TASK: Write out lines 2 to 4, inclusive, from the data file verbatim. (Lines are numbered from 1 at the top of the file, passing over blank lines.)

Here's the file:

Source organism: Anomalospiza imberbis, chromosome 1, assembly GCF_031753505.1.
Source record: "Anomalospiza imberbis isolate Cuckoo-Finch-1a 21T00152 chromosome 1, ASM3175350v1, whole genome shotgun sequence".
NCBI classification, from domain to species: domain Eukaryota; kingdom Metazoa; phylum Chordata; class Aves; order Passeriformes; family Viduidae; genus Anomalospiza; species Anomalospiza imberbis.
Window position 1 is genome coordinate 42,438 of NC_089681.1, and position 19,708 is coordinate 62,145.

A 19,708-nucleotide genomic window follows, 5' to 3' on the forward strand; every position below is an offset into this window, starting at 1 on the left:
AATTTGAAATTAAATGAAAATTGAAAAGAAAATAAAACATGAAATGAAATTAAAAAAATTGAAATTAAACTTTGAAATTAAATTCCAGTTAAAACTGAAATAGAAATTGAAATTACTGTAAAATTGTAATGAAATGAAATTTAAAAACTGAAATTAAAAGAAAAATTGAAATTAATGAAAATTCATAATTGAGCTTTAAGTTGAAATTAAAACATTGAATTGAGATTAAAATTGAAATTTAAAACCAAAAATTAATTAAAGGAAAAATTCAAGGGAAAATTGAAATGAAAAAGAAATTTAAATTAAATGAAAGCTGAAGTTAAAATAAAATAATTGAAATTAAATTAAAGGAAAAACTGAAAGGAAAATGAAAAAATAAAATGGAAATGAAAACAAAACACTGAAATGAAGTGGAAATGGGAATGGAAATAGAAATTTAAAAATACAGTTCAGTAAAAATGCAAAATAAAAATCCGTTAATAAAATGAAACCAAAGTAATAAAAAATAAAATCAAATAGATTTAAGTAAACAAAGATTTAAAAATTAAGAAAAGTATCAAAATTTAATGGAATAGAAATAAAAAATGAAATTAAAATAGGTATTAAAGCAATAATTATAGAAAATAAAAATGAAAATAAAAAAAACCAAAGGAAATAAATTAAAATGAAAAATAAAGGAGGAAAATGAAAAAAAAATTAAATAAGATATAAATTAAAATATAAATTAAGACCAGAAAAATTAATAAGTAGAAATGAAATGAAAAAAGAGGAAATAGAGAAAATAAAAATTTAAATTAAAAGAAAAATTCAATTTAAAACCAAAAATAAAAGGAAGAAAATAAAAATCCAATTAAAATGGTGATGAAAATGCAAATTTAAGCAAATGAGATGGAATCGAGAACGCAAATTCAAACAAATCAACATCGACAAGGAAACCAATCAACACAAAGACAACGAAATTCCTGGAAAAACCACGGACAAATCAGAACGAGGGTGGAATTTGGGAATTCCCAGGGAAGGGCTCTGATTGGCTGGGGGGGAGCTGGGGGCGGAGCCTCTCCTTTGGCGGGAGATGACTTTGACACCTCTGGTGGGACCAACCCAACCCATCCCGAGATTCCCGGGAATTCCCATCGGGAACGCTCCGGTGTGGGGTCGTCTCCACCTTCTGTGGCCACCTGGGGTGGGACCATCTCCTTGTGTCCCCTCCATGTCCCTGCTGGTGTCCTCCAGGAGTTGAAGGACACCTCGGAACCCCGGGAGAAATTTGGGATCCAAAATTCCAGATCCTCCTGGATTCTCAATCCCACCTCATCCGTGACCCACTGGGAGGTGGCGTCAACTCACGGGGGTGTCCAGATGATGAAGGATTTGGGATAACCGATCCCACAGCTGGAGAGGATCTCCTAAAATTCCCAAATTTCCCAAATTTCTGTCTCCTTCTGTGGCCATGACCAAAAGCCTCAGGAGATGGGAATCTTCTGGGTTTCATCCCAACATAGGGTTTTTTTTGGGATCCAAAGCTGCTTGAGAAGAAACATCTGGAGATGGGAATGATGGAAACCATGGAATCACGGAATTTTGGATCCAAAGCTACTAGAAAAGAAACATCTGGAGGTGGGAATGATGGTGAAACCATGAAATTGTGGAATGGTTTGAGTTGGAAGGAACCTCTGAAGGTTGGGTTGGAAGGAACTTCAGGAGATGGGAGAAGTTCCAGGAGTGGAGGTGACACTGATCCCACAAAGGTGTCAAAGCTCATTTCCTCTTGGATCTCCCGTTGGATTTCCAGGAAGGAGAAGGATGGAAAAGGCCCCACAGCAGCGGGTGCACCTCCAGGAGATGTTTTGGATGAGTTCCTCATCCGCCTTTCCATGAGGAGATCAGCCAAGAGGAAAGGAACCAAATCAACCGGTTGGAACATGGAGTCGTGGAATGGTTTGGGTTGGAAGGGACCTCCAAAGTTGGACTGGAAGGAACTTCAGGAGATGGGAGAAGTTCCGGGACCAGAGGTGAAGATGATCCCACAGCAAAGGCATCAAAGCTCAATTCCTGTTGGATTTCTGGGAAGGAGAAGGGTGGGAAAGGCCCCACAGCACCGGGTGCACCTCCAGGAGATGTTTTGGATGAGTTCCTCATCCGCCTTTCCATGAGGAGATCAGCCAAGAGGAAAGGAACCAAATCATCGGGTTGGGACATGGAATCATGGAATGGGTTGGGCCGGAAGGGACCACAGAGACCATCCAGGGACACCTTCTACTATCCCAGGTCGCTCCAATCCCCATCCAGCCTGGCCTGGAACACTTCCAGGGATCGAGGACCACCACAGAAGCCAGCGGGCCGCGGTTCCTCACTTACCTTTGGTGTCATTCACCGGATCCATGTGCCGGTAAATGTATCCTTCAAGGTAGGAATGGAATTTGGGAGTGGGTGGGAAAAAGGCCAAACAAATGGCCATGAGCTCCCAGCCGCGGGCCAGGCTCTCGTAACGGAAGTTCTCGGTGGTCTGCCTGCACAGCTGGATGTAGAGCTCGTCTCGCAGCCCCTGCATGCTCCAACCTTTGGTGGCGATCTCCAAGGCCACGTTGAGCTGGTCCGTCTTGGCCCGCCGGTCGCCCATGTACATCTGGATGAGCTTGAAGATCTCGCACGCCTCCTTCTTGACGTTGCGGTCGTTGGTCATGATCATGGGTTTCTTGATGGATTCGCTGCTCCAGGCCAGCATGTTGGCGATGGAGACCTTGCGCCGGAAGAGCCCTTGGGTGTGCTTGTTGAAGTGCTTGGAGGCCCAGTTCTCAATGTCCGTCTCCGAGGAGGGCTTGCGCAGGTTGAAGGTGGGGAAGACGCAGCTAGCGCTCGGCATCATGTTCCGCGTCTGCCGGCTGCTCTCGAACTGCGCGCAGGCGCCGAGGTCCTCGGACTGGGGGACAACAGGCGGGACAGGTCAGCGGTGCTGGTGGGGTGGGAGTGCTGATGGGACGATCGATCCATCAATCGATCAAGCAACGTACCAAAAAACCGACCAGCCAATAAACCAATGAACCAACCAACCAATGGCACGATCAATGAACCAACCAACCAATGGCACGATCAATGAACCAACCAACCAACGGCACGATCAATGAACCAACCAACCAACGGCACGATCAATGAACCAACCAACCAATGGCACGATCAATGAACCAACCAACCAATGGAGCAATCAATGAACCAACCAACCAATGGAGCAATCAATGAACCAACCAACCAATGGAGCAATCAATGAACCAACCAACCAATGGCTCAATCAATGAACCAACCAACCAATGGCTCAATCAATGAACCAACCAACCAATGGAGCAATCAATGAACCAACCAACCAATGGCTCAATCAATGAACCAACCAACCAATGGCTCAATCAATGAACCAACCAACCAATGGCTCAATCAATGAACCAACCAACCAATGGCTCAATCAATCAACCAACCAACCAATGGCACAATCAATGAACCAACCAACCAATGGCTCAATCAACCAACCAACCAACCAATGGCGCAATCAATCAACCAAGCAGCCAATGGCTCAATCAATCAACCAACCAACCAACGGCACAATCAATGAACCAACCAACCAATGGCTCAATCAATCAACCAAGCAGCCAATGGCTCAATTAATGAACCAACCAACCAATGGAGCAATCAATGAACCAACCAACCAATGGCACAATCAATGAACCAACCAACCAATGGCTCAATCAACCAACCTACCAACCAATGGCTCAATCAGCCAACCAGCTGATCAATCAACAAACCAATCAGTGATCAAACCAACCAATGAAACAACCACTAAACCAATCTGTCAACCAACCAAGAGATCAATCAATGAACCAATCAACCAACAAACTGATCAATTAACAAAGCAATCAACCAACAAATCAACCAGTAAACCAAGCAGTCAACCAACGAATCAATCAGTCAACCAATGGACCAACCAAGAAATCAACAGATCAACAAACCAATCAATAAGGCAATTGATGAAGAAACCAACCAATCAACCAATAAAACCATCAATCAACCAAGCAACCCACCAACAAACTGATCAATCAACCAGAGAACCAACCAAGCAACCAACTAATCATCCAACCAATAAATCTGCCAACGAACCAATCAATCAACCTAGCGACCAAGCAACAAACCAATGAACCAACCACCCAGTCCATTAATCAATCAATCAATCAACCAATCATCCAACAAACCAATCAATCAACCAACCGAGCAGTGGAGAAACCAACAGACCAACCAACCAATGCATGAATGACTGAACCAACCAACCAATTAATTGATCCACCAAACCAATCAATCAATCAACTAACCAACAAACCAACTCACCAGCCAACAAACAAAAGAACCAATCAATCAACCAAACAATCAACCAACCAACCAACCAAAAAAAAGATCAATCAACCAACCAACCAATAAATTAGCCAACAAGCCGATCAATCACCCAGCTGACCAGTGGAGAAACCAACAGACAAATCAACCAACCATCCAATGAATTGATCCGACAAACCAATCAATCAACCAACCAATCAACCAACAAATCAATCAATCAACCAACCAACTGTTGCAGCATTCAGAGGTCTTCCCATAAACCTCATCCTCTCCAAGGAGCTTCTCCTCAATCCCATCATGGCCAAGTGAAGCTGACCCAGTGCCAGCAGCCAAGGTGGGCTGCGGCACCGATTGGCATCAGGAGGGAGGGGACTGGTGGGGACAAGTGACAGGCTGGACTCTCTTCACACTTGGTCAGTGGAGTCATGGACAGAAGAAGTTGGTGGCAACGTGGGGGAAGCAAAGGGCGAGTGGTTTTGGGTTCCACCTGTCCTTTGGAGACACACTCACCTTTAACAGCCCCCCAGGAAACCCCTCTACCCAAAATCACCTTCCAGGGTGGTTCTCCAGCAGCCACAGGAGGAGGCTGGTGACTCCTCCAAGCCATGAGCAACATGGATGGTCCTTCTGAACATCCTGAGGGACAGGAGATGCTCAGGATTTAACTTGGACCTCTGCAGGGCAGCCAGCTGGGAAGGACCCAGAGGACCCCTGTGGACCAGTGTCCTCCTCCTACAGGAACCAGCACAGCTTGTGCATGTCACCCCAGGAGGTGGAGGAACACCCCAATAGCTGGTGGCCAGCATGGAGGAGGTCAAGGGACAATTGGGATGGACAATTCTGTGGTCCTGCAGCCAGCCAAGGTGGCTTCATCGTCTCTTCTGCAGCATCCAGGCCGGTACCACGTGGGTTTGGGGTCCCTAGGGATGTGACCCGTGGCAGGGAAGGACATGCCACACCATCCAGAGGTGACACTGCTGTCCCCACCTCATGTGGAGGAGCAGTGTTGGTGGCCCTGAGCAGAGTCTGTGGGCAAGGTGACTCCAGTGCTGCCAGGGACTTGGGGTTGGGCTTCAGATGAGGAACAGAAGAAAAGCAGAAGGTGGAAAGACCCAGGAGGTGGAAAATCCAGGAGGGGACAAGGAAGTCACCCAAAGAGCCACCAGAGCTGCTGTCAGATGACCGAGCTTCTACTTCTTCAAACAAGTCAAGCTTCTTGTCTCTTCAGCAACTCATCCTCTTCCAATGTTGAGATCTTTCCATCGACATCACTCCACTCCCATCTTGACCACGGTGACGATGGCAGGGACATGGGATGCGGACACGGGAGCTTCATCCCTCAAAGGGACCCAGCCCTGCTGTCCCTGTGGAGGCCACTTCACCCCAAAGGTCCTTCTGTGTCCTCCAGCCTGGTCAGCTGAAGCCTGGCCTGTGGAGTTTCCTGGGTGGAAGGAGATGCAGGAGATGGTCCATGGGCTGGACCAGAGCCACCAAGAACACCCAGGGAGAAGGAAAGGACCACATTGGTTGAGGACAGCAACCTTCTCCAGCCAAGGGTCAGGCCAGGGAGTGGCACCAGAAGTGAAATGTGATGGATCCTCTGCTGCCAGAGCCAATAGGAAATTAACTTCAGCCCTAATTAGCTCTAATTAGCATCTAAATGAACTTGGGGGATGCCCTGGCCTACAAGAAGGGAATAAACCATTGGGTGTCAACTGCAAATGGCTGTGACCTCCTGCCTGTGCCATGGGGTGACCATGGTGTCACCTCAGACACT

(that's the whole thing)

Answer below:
Source record: "Anomalospiza imberbis isolate Cuckoo-Finch-1a 21T00152 chromosome 1, ASM3175350v1, whole genome shotgun sequence".
NCBI classification, from domain to species: domain Eukaryota; kingdom Metazoa; phylum Chordata; class Aves; order Passeriformes; family Viduidae; genus Anomalospiza; species Anomalospiza imberbis.
Window position 1 is genome coordinate 42,438 of NC_089681.1, and position 19,708 is coordinate 62,145.